Top 5 Centerpiece Fish for Your Small to Medium Sized Community Aquarium
Creating your own ‘school of fish’ in a medium-sized or small fish tank is a fun and rewarding experience. It’s made even more fun by introducing a showpiece fish to serve as your aquatic pride and joy. A centerpiece fish draws attention, stands out through either color or size, and also gets along with the other swimmers in the community tank. But which one should you get? This is a difficult question to answer as we don’t want larger fish to eat the other!
What are the key features of a centerpiece fish?
Before you go fish shopping for that perfect species, let’s go through the highlighted traits you’ll need to keep in mind. For your centerpiece showstopper fish, it’s got to stand out and be noticed! Here are two important factors:
– Color – Size
Below are five fish that we chose to highlight the different patterns and colors of each feature. These fish tend to grow slightly larger than most community fish. So, even in a smaller tank, you can have a fish that really stands out.
This article will discuss our top five favorite fish and the aquarium’s centerpiece fish. These fish will live happily in a tank of 29 gallons or less – and they won’t eat any other fish!
These are our Top 5 Picks
So, whether you have a 10 gallon, 20 gallons, 25 gallons, or 29-gallon tank, here’s that one special fish that will grow a bit larger and really provide a focal point for the rest of the community.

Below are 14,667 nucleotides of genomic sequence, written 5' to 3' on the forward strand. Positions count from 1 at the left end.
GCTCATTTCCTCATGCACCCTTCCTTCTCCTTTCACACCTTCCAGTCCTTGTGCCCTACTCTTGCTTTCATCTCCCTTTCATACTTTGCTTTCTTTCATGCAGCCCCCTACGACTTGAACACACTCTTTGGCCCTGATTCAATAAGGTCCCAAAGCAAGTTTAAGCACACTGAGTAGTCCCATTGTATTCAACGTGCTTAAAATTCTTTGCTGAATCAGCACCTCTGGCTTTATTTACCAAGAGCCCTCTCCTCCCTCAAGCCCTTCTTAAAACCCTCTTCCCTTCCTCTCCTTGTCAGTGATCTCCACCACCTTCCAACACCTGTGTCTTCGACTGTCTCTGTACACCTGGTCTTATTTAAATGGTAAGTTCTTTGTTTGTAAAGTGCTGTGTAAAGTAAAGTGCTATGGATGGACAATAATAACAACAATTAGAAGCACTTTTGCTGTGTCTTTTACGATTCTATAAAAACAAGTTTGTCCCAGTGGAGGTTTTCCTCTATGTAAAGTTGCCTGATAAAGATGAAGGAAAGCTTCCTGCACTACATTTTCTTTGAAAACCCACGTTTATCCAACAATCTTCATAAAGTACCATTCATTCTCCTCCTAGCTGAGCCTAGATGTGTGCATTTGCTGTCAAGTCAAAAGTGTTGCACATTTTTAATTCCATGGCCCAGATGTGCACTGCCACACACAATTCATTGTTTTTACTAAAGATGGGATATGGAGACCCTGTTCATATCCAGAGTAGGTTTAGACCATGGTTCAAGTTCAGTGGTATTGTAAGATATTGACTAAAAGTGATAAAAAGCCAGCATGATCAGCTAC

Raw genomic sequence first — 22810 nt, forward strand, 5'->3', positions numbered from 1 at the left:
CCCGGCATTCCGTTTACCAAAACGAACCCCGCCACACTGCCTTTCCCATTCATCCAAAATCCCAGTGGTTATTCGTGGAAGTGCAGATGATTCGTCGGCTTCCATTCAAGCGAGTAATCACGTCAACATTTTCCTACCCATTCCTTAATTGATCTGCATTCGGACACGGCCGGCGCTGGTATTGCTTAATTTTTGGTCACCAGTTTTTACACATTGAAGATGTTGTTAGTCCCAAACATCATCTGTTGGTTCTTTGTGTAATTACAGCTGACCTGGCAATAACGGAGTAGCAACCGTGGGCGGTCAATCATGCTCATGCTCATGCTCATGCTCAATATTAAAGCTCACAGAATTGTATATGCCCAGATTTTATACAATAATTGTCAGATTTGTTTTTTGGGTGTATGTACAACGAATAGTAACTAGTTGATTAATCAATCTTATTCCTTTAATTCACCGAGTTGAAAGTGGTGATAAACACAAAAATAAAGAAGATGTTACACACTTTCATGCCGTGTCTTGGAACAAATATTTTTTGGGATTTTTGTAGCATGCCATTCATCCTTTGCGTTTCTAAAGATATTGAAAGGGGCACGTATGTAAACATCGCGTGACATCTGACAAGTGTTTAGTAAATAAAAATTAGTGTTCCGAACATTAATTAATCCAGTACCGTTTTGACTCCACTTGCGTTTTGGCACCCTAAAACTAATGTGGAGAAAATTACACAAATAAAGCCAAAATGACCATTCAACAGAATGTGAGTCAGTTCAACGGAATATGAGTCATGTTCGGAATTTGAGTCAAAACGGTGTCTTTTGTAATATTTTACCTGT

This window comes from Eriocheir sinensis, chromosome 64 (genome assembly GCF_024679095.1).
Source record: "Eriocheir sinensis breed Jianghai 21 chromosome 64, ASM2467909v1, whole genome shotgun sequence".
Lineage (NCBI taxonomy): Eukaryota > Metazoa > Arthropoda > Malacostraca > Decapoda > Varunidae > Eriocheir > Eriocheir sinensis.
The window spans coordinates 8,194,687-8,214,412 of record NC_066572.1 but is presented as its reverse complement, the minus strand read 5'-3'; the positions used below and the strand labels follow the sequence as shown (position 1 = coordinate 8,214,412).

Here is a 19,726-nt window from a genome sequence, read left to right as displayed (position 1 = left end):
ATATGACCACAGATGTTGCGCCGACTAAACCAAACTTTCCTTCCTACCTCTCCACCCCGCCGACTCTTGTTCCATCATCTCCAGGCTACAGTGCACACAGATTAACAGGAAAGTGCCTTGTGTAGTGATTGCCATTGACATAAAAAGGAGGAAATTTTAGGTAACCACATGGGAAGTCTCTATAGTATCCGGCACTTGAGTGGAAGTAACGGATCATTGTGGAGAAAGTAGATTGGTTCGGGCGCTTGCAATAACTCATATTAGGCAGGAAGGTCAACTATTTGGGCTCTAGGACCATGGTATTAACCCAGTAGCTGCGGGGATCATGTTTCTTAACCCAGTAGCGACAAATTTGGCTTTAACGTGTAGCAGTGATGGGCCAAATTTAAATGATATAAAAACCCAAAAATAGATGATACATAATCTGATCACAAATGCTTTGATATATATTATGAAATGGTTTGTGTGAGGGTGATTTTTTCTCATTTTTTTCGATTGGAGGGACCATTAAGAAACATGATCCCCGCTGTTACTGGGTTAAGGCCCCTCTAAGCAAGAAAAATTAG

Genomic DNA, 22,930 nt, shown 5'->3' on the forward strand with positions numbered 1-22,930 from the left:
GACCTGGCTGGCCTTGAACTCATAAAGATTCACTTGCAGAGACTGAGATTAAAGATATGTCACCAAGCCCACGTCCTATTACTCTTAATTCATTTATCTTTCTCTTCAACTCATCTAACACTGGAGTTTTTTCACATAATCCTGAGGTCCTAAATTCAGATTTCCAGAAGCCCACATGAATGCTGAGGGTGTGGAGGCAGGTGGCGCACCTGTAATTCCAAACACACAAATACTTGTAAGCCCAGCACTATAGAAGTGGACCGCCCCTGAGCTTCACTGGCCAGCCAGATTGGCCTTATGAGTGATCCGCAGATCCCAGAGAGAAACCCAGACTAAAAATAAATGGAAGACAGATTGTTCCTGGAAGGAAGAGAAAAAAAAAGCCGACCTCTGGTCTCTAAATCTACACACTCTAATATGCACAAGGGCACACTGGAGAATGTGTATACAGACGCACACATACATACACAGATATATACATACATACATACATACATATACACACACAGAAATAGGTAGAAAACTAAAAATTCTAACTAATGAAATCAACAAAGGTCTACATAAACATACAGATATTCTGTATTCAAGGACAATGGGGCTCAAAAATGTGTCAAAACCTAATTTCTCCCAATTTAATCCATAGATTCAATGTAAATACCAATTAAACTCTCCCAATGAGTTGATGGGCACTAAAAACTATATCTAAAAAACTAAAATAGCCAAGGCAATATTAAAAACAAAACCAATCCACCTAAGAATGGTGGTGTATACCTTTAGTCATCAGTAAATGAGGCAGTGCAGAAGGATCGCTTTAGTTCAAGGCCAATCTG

With their beautiful shape, distinctive fins, and lovely striped pattern, the striking angelfish certainly lives up to its name. These tiny beauties won’t fit into 10-gallon tanks. But, they will be happy in larger tanks (20-25 gallons) and with a tall tank (especially one that is vertically high. Although they can be quite aggressive, they are much more docile and easygoing if there is only one.
Gouramis look a lot like bettas. They are both part of the Siamese fightingfish family. Honey gourami makes a great centerpiece fish. It only grows to 2 to 2.5 inches in length and has a distinct warm yellow color. Another choice? The female powderblue gourami is beautiful and shimmery. It’s slightly larger than honey. To prevent aggression, only one should be obtained. If you have shrimp, it depends on the fish whether they want to eat it or not! There’s always risk in adding shrimp to fish that are too big for their mouths. While 5 gallons is a bit of a squeeze, we recommend at least 10 gallons and up as an ideal habitat size.
3. Apistogramma / Dwarf Cichlid
This striped fish is our number three choice with its bright orange and black fins. For the best color, choose a male. You could also choose the Agassizii color variety, and the double red is particularly striking. Another option is the Japanese Fire Red which is mostly orange. You can also choose the Apistogramma Borellii (yellow dwarf) if you prefer a yellow colour. These cichlids can reach 3 inches in length. They are adaptable enough for smaller fish species and can handle a low pH. Again, a 10 gallon might be tight, but if you have a 20 gallon at least, you’re good to go.
2. Bolivian Ram
They don’t have as many bright colors but the species does have the 3-inch size which makes them great as a centerpiece fish. Their tails have long pretty trailer fins. Plus, they’re also easy to care for and have a remarkably peaceful demeanor. They don’t bother other species. Living as a single fish is just fine.
1. Betta Fish
The betta fish is our number one pick! The stunning half-moon or crown tails with their huge flowy fins might get pecked at by other fish, so we recommend the Plakat Betta or Betta Pugnax, with much shorter fins. The Koi ones resemble actual koi and are very pretty. Male bettas can be aggressive but as long as only one is kept and given enough space in a 20-gallon tank, they’ll do just fine. Bettas are all unique and each fish has their own personality. We’d still recommend it for your centerpiece.